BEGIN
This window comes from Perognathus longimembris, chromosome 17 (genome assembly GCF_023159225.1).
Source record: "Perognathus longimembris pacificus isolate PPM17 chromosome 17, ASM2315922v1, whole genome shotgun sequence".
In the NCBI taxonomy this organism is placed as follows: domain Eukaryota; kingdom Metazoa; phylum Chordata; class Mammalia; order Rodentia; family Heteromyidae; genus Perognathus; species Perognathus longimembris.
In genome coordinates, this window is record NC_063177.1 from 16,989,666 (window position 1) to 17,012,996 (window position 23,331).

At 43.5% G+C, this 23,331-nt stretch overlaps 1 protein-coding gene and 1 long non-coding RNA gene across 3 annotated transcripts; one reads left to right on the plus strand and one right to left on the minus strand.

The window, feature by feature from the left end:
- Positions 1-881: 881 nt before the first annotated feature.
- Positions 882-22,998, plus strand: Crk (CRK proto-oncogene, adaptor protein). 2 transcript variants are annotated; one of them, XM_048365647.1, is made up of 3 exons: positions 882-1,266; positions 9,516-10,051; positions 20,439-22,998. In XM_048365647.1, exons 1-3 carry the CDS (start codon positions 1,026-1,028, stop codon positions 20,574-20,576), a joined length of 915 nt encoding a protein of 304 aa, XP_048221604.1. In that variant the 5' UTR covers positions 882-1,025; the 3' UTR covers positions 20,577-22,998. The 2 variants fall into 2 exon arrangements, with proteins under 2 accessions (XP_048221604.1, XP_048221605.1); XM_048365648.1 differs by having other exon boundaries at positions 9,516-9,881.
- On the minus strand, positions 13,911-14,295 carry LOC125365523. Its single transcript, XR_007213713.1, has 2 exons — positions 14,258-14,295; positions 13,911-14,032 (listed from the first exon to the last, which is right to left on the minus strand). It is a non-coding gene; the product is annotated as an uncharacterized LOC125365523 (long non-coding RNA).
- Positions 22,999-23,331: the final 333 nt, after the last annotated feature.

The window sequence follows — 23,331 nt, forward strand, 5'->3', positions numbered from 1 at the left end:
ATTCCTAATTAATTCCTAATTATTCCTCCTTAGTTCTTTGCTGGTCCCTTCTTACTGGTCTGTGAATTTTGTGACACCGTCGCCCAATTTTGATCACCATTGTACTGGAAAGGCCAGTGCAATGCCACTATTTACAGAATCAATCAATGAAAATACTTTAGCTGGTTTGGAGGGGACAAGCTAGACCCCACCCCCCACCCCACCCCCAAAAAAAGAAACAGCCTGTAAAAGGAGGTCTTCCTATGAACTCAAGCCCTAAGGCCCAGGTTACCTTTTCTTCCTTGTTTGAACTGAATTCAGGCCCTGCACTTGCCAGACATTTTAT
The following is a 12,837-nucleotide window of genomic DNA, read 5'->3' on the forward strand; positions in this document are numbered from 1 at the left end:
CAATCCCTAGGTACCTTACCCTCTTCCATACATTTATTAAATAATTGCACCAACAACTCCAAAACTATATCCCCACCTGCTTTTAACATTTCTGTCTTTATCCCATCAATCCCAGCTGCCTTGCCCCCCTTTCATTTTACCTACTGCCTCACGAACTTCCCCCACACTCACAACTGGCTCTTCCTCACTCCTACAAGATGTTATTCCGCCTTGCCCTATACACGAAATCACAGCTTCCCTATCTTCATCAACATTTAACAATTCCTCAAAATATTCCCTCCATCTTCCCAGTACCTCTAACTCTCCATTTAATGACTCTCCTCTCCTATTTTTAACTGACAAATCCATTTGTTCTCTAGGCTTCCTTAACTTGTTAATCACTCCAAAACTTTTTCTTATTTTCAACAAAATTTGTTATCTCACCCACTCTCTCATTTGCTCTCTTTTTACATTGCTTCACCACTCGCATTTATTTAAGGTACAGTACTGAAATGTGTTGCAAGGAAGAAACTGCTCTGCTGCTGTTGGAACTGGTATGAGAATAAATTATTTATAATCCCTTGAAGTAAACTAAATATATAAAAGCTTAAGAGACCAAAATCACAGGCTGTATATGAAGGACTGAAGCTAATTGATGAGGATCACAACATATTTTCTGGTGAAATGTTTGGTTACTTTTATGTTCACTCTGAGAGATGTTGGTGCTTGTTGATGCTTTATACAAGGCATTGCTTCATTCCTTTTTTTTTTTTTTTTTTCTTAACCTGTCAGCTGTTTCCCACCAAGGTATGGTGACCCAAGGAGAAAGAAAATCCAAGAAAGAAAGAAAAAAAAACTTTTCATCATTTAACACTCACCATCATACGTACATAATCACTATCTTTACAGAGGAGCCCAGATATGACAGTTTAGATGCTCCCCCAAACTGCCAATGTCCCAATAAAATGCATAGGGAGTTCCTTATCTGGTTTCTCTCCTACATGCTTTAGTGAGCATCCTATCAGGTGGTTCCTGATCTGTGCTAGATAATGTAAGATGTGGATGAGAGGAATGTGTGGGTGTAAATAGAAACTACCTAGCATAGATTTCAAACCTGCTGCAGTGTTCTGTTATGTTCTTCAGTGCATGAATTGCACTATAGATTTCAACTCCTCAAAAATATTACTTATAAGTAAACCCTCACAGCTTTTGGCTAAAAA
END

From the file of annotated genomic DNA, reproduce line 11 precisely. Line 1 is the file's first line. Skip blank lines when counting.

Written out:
The window sequence follows — 23,331 nt, forward strand, 5'->3', positions numbered from 1 at the left end: